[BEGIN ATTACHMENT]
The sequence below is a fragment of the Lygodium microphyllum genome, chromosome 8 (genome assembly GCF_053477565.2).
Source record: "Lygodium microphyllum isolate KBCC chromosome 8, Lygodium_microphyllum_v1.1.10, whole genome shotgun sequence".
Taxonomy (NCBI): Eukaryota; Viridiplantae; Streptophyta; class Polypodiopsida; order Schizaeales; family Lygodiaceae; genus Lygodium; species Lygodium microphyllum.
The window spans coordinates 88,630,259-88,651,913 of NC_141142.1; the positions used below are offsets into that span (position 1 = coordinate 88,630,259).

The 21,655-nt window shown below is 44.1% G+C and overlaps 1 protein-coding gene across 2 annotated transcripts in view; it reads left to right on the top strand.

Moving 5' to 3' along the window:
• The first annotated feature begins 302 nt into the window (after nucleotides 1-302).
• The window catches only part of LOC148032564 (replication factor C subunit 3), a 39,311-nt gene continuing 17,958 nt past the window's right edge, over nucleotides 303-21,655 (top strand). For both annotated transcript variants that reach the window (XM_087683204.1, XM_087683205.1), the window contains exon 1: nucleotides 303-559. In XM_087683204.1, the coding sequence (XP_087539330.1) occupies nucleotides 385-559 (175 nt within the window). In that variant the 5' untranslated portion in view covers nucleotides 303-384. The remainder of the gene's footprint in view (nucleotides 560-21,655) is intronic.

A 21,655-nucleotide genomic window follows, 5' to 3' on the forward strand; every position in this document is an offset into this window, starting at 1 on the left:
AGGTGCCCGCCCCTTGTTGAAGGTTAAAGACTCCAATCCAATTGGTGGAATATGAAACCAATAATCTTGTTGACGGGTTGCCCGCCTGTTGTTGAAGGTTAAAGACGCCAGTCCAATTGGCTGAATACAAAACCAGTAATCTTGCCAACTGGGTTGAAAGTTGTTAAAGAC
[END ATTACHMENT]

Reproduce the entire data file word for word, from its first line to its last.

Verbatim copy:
The sequence below is a fragment of the Lygodium microphyllum genome, chromosome 8 (genome assembly GCF_053477565.2).
Source record: "Lygodium microphyllum isolate KBCC chromosome 8, Lygodium_microphyllum_v1.1.10, whole genome shotgun sequence".
Taxonomy (NCBI): Eukaryota; Viridiplantae; Streptophyta; class Polypodiopsida; order Schizaeales; family Lygodiaceae; genus Lygodium; species Lygodium microphyllum.
The window spans coordinates 88,630,259-88,651,913 of NC_141142.1; the positions used below are offsets into that span (position 1 = coordinate 88,630,259).

The 21,655-nt window shown below is 44.1% G+C and overlaps 1 protein-coding gene across 2 annotated transcripts in view; it reads left to right on the top strand.

Moving 5' to 3' along the window:
• The first annotated feature begins 302 nt into the window (after nucleotides 1-302).
• The window catches only part of LOC148032564 (replication factor C subunit 3), a 39,311-nt gene continuing 17,958 nt past the window's right edge, over nucleotides 303-21,655 (top strand). For both annotated transcript variants that reach the window (XM_087683204.1, XM_087683205.1), the window contains exon 1: nucleotides 303-559. In XM_087683204.1, the coding sequence (XP_087539330.1) occupies nucleotides 385-559 (175 nt within the window). In that variant the 5' untranslated portion in view covers nucleotides 303-384. The remainder of the gene's footprint in view (nucleotides 560-21,655) is intronic.

A 21,655-nucleotide genomic window follows, 5' to 3' on the forward strand; every position in this document is an offset into this window, starting at 1 on the left:
AGGTGCCCGCCCCTTGTTGAAGGTTAAAGACTCCAATCCAATTGGTGGAATATGAAACCAATAATCTTGTTGACGGGTTGCCCGCCTGTTGTTGAAGGTTAAAGACGCCAGTCCAATTGGCTGAATACAAAACCAGTAATCTTGCCAACTGGGTTGAAAGTTGTTAAAGAC